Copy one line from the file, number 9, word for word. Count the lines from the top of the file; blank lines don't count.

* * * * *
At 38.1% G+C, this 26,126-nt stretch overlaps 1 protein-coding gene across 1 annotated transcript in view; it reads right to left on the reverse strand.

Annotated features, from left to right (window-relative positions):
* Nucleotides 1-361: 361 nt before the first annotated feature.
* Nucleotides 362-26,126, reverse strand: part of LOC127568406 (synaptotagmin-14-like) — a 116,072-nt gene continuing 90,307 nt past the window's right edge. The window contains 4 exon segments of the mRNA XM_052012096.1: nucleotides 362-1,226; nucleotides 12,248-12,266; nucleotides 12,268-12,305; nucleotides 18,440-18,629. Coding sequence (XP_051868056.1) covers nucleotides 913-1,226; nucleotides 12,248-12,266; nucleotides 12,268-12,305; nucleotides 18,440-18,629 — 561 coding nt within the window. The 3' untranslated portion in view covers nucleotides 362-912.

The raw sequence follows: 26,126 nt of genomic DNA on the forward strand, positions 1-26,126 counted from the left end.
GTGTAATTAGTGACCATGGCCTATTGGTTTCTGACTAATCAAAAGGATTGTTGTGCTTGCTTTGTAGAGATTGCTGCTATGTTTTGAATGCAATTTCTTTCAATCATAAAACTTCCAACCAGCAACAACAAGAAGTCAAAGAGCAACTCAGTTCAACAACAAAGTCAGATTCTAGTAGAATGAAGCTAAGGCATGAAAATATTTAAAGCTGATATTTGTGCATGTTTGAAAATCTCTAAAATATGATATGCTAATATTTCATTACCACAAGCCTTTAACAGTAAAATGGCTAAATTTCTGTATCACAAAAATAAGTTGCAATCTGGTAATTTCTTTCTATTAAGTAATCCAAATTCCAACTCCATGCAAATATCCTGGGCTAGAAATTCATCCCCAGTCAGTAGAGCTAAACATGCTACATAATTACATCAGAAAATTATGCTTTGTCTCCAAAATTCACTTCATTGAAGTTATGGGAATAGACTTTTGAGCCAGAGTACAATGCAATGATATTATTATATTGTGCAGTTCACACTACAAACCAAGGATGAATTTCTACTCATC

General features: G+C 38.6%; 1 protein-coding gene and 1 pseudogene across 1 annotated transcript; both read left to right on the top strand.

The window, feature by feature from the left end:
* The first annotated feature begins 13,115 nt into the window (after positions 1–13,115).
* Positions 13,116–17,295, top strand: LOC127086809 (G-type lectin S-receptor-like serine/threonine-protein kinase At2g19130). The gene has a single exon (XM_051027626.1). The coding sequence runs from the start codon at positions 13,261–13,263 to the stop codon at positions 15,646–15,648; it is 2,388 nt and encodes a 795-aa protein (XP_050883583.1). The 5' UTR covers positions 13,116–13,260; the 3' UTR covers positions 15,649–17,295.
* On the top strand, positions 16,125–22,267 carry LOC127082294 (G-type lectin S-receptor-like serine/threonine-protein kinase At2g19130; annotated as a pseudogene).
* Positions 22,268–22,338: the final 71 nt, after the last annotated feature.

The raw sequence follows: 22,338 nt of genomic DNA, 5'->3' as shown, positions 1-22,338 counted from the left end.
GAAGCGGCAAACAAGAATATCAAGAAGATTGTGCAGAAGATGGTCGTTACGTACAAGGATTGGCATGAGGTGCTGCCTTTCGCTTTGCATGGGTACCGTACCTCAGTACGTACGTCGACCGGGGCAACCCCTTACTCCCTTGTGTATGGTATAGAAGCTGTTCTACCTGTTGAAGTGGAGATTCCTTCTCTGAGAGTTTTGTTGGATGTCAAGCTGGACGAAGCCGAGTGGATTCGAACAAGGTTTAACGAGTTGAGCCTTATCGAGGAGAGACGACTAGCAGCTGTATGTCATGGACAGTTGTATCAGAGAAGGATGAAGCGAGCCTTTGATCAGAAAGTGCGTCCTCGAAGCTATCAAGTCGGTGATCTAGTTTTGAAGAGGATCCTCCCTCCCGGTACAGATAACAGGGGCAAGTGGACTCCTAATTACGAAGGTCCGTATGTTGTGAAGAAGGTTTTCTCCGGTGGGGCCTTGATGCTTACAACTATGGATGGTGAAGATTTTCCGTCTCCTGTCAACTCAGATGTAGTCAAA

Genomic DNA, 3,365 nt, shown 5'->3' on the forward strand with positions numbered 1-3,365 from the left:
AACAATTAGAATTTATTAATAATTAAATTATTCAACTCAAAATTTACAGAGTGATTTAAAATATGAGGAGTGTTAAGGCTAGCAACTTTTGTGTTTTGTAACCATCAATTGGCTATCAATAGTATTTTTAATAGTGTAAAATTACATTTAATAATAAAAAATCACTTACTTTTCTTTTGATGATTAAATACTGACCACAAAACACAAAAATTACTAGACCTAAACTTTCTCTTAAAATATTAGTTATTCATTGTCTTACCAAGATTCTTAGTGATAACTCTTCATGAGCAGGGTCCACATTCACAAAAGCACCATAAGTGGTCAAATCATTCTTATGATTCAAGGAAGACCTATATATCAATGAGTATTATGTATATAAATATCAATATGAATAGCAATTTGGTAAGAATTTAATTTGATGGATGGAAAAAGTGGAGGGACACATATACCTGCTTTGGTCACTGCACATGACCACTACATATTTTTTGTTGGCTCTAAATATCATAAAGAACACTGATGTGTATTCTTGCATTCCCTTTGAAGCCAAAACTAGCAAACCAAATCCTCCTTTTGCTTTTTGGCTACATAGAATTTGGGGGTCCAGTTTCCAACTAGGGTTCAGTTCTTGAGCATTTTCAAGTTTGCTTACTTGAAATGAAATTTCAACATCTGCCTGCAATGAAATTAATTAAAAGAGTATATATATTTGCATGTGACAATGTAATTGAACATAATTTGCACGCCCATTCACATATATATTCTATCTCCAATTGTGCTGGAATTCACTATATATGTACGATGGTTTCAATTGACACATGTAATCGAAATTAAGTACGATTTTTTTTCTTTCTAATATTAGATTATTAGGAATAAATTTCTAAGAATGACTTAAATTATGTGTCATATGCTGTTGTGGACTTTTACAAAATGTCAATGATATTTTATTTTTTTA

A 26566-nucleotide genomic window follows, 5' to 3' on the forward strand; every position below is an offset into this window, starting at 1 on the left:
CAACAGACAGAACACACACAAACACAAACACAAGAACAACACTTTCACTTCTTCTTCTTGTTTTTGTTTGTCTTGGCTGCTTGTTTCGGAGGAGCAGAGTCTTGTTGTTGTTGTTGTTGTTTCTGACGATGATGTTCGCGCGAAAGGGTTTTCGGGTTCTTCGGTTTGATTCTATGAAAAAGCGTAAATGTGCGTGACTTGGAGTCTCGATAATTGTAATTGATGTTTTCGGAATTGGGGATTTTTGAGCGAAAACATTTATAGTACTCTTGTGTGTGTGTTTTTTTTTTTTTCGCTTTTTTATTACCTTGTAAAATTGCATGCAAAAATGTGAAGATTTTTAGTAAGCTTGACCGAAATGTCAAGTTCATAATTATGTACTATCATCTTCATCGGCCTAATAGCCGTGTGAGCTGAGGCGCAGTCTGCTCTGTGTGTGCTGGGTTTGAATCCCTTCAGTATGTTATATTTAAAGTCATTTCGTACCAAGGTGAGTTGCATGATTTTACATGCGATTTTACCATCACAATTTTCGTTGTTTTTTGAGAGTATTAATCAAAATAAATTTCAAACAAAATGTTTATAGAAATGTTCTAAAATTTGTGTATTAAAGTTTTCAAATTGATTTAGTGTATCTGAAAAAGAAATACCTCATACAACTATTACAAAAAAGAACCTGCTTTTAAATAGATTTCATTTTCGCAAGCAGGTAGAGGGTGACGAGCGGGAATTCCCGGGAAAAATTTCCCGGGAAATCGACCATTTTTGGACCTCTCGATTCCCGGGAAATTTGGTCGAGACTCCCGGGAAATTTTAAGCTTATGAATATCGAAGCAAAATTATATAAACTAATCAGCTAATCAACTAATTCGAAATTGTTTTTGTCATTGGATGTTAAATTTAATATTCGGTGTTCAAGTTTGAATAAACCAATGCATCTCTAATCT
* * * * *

* The first annotated feature begins 13,115 nt into the window (after positions 1–13,115).